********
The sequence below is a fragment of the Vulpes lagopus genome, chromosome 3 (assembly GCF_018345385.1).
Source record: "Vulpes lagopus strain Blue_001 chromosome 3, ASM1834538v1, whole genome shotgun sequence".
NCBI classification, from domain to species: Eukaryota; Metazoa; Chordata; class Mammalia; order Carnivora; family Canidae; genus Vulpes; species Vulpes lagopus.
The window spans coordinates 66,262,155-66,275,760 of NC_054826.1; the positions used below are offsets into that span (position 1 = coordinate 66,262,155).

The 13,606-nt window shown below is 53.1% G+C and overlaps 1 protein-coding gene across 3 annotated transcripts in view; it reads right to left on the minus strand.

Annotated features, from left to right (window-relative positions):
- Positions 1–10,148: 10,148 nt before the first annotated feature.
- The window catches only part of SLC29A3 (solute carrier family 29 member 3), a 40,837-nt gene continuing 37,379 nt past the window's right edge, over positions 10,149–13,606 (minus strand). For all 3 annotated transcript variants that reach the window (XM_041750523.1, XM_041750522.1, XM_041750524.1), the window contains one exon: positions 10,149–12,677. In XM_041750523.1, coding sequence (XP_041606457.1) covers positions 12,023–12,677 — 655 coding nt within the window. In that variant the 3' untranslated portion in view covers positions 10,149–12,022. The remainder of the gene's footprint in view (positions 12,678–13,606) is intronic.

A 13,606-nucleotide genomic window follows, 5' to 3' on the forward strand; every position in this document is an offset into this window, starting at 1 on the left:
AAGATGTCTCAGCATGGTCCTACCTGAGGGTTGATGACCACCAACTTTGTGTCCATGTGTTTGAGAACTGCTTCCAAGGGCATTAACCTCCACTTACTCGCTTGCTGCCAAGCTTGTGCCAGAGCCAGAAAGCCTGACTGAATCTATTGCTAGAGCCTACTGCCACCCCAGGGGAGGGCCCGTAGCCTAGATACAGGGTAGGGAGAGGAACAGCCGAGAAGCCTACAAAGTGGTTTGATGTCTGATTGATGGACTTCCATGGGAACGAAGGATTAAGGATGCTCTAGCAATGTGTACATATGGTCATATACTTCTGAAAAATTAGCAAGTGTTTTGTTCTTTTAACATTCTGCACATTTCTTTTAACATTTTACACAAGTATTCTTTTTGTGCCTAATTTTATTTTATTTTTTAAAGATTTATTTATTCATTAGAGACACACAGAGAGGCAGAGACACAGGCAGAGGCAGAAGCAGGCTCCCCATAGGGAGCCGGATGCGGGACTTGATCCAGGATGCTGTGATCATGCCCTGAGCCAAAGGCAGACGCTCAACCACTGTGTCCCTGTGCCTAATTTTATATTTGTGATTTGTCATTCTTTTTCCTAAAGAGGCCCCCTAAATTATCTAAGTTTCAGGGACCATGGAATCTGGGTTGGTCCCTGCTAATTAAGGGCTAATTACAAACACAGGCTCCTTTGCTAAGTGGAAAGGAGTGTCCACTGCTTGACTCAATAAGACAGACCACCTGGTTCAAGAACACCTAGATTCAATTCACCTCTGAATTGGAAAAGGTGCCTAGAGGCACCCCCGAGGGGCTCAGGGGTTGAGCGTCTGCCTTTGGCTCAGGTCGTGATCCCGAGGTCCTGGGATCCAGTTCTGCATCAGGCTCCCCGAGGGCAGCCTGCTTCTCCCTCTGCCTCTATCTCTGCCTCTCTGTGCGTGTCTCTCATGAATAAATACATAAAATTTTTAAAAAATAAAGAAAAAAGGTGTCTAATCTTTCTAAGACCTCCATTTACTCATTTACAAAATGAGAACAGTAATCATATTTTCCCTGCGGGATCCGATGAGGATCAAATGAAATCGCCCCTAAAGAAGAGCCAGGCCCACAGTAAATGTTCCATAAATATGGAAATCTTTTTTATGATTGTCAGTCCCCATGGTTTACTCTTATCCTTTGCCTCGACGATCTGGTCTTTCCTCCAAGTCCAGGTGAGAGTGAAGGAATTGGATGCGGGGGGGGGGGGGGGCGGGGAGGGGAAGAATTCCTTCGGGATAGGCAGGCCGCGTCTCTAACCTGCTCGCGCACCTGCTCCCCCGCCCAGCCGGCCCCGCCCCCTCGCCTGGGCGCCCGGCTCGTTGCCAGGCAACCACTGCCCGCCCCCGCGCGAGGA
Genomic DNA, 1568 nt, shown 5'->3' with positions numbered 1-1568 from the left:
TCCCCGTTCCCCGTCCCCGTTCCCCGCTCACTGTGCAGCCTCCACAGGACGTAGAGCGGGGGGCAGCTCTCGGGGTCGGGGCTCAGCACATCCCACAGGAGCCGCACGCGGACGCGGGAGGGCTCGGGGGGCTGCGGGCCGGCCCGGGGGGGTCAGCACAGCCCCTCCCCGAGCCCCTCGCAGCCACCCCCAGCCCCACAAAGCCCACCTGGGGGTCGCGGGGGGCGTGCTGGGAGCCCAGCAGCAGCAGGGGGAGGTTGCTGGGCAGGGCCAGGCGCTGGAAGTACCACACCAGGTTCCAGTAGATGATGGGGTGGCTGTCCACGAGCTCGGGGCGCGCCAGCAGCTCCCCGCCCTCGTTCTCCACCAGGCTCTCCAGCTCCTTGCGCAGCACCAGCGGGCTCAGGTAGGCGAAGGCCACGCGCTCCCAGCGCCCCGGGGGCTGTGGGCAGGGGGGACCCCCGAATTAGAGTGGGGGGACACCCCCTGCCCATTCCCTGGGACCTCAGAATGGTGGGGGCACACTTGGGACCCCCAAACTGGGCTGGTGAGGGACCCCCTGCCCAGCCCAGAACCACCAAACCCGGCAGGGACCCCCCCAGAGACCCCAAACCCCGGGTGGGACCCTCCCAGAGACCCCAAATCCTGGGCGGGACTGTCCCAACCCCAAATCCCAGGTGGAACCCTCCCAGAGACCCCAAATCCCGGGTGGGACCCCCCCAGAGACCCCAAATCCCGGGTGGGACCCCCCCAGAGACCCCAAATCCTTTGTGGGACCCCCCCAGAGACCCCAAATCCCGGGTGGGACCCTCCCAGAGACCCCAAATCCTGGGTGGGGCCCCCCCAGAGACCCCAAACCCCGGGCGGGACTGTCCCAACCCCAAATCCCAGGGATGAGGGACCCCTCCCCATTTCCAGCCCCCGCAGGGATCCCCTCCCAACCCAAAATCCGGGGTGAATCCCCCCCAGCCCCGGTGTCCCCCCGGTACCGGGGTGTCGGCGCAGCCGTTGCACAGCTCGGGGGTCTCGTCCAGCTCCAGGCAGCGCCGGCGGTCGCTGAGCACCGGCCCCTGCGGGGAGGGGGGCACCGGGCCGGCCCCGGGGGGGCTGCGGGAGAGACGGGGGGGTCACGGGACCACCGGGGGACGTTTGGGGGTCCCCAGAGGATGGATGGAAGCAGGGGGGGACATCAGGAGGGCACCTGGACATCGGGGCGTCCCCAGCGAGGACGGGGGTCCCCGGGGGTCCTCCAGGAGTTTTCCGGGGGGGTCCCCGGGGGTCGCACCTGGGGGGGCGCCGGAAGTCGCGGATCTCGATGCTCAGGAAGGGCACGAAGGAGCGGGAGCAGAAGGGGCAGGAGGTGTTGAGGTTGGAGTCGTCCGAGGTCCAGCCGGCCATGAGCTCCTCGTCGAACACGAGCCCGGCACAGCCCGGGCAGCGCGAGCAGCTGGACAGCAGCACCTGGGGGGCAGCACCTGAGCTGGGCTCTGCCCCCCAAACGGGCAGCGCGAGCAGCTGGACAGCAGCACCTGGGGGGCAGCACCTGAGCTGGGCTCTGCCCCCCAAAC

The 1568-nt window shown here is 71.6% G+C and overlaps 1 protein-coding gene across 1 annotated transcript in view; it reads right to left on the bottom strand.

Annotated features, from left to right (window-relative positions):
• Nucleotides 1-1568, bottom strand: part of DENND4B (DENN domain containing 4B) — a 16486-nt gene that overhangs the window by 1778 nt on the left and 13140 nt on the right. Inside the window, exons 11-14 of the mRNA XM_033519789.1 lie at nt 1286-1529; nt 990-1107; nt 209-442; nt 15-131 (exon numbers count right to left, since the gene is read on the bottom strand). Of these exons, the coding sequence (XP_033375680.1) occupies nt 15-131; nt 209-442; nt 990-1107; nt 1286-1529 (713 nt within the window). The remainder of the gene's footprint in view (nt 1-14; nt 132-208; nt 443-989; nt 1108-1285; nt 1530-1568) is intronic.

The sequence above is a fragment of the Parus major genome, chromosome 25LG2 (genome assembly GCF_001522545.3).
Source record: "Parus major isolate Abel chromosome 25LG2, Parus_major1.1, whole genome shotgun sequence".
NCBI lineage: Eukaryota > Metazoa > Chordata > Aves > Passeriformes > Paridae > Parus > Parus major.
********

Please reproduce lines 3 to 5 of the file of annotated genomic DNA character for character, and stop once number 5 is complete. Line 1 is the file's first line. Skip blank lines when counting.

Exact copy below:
NCBI classification, from domain to species: Eukaryota; Metazoa; Chordata; class Mammalia; order Carnivora; family Canidae; genus Vulpes; species Vulpes lagopus.
The window spans coordinates 66,262,155-66,275,760 of NC_054826.1; the positions used below are offsets into that span (position 1 = coordinate 66,262,155).

The 13,606-nt window shown below is 53.1% G+C and overlaps 1 protein-coding gene across 3 annotated transcripts in view; it reads right to left on the minus strand.